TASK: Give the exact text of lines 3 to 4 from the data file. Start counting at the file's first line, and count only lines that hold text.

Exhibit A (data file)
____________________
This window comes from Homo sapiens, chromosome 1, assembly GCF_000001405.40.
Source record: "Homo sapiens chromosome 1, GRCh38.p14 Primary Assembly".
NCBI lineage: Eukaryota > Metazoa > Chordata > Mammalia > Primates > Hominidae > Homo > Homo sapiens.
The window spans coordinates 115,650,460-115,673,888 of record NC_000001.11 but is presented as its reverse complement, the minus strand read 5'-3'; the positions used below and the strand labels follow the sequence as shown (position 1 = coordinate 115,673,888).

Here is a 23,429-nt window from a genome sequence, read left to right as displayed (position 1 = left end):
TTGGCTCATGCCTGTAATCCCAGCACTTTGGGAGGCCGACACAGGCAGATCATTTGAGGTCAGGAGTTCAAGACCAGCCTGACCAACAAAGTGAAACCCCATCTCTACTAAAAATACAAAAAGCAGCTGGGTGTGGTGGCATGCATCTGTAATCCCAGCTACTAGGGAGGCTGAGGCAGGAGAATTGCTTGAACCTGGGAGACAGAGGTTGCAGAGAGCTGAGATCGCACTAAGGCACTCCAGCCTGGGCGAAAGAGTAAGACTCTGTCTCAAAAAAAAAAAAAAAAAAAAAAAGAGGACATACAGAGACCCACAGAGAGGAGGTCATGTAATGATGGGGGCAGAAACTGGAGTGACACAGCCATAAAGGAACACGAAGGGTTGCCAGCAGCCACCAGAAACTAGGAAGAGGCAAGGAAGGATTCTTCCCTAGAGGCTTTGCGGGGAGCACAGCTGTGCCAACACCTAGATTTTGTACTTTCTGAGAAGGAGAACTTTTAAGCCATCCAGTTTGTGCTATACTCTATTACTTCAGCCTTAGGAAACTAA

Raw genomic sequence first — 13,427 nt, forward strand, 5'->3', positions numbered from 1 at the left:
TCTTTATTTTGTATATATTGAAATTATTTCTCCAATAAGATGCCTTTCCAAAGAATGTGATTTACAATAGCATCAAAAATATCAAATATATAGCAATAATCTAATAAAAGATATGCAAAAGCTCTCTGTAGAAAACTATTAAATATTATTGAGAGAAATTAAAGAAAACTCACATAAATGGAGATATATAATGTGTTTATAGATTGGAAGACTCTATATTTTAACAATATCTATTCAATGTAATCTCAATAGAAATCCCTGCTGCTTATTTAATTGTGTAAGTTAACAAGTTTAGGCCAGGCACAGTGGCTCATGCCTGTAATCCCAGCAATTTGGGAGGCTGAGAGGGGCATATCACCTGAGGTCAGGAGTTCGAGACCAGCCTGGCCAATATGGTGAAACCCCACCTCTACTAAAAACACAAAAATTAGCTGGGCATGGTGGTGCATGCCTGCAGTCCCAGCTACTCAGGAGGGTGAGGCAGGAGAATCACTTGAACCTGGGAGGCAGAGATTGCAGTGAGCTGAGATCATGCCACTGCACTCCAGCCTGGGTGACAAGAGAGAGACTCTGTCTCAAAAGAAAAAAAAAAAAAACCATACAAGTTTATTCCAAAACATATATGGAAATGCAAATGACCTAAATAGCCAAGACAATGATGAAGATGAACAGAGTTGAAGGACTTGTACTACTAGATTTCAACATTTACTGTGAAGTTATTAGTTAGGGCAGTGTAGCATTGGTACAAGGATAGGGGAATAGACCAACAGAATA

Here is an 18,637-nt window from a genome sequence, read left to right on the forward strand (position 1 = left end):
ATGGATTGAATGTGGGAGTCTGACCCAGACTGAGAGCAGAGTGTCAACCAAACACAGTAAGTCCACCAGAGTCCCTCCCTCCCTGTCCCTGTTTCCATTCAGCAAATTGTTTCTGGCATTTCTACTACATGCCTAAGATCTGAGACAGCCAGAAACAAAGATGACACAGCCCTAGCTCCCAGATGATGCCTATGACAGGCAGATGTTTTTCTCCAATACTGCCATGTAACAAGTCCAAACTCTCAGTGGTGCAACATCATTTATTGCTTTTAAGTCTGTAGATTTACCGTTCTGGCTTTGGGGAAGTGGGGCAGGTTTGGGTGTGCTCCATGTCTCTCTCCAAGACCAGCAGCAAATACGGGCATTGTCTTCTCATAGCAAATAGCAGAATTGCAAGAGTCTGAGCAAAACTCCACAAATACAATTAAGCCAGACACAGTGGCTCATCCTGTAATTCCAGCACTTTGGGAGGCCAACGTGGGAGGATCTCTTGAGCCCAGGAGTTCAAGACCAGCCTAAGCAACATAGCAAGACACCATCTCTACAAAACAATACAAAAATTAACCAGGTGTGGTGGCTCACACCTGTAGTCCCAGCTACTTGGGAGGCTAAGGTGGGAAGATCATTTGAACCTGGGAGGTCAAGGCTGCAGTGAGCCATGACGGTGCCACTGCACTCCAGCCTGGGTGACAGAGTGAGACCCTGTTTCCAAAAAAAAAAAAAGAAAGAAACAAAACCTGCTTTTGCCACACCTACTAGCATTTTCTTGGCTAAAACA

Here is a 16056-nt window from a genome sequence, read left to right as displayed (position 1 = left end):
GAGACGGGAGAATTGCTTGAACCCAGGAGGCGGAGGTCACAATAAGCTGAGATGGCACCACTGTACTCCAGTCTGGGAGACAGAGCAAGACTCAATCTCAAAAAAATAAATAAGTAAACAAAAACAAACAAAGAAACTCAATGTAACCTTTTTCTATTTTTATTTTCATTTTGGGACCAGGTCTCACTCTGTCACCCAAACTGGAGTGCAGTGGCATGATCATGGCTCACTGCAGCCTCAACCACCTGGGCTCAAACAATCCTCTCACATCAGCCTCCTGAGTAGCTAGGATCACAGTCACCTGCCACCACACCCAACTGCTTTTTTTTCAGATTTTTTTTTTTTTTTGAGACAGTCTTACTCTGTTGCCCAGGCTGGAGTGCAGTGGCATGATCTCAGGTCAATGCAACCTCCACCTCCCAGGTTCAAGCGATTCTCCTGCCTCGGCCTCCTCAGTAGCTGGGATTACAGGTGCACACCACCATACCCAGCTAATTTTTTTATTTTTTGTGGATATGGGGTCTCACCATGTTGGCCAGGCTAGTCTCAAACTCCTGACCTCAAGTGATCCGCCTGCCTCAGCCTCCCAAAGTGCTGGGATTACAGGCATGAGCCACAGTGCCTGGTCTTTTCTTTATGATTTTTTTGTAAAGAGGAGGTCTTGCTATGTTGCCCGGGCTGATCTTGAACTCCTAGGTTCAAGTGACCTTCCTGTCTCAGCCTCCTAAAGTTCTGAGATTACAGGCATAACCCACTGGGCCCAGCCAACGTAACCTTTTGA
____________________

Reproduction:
NCBI lineage: Eukaryota > Metazoa > Chordata > Mammalia > Primates > Hominidae > Homo > Homo sapiens.
The window spans coordinates 115,650,460-115,673,888 of record NC_000001.11 but is presented as its reverse complement, the minus strand read 5'-3'; the positions used below and the strand labels follow the sequence as shown (position 1 = coordinate 115,673,888).